In 2020, the new coronavirus paralyzed the world and made over 7 billion people isolated in their homes, creating a new world of work. As a result, HR professionals turned to videos and virtual tools. Early studies have shown that technology adaption increased by 60% in just a few weeks and that it has speeded up technology adoption by three to four years. Many companies were also forced to change their communication with employees, clients, and candidates. For recruitment, that meant that a whole lot of people were thrown into the virtual world without any further preparations.
How digital interviews are changing recruitment
With the changing environment, interviewing candidates over video has become the new normal in the recruiting world. Not only that, a recent call-out on LinkedIn revealed that recruiters spend more time in video interviews now than they did in regular face-to-face interviews before the pandemic. But regular face-to-face interviews are inherently biased because of how our judgment gets colored by appearance, body language, tone of voice, and attraction. And bias can easily influence a video interview as well.
3 types of virtual interviews
A one-way interview basically doesn’t contain any conversation, interaction, or dialogue. Instead, the interviewee is asked to record themselves over video while answering a set of questions. HireVue, Spark Hire and myInterview are among the providers of one-way video interviews.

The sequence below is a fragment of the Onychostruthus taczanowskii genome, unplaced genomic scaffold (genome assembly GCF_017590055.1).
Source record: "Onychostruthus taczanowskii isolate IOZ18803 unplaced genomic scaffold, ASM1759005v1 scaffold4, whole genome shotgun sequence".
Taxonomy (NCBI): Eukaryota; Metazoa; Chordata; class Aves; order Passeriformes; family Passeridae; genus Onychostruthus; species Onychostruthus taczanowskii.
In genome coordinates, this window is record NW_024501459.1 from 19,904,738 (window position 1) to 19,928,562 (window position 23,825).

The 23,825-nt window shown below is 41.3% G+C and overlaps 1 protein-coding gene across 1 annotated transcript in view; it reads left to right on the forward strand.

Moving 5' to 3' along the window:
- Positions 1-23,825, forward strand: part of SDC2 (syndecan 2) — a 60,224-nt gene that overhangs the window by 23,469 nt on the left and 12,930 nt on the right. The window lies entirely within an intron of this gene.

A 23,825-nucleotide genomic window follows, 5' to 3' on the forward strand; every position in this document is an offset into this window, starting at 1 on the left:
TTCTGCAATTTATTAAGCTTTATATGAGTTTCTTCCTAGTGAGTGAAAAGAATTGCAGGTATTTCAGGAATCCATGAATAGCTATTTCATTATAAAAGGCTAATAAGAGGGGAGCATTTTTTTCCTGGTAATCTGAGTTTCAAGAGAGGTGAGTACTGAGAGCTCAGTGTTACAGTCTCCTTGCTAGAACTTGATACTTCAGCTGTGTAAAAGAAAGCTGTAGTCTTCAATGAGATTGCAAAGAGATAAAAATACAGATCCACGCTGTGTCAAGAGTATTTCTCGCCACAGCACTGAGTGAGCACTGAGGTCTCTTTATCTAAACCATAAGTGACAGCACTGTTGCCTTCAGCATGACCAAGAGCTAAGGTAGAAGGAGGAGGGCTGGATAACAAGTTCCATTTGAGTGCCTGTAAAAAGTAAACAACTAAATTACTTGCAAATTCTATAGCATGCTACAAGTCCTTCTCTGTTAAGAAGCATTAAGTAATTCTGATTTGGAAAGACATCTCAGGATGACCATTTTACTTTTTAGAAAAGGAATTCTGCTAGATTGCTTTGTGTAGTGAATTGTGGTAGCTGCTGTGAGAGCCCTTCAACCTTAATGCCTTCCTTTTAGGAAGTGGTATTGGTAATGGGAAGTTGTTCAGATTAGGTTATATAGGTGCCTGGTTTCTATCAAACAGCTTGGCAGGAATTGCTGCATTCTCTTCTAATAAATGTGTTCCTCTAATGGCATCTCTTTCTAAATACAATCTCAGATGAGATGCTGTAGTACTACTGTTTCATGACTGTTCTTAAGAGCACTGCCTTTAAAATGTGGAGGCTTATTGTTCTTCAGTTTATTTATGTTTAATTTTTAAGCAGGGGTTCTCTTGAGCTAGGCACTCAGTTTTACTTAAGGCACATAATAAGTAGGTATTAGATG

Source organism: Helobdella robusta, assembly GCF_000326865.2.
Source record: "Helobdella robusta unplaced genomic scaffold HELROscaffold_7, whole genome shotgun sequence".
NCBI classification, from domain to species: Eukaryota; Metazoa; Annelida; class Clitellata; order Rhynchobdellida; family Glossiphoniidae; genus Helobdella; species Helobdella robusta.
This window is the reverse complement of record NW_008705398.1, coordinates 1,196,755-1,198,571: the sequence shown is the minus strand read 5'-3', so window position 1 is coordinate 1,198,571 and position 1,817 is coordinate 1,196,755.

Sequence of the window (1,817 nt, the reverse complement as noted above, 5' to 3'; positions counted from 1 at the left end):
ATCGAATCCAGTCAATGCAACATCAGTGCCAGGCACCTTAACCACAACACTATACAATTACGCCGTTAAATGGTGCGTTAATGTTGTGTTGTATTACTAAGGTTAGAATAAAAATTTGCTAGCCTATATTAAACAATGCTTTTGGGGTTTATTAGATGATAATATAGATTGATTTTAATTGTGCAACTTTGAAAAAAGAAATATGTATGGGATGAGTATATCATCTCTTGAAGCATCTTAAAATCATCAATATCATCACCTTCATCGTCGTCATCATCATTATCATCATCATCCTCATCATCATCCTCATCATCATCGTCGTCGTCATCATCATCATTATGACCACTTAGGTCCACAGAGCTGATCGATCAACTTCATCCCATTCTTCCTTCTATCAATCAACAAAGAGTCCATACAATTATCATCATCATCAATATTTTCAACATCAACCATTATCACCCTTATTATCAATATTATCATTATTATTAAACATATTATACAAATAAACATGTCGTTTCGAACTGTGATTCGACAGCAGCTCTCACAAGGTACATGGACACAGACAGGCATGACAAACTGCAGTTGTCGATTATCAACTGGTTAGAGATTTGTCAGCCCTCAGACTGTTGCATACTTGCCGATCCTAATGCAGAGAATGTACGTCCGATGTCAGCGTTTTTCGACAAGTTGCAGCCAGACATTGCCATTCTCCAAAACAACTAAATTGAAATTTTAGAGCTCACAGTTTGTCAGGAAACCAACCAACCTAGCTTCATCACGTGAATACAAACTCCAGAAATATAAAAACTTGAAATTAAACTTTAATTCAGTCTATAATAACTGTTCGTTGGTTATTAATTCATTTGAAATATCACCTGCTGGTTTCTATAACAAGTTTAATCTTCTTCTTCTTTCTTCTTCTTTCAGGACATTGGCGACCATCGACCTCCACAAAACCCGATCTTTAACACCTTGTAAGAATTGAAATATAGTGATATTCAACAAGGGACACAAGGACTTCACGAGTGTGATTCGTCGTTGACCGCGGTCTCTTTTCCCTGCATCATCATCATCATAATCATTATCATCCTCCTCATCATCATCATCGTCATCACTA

A two-way interview is a real-time interaction between a human recruiter and a candidate. This is the most common way of interviewing over video, as there are many available video platforms on the market such as Skype, Google Meets and Zoom.
Digital AI interview
An AI interview is a fully automatic screening interview, where candidates are asked a series of statements and open-ended questions. In their own time, they can elaborate on their answer without being interrupted or judged. Tengai is one example of a digital AI interview that uses machine learning to interpret candidates' answers.
Bias and prejudice in a video interview
Alongside having to deal with all the bias that’s already in the interview, we now have to consider new potential biases sneaking into the video process too. Research is showing that AI developed to conduct facial analysis can lead to racial discrimination towards already marginalized groups.
Not only that, recruiters state that they spend more time in overall interviews today than they did before the pandemic because they are turning to video interviews instead of phone screening. As recruiters tend to do more video interviews than they did in face-to-face interviews and some are combining what used to be a phone screening with a video meeting/interview instead. Just replacing face-to-face interviews with one or two-way interviews will, therefore, not contribute to a higher quality process.
Common biases during digital interviews: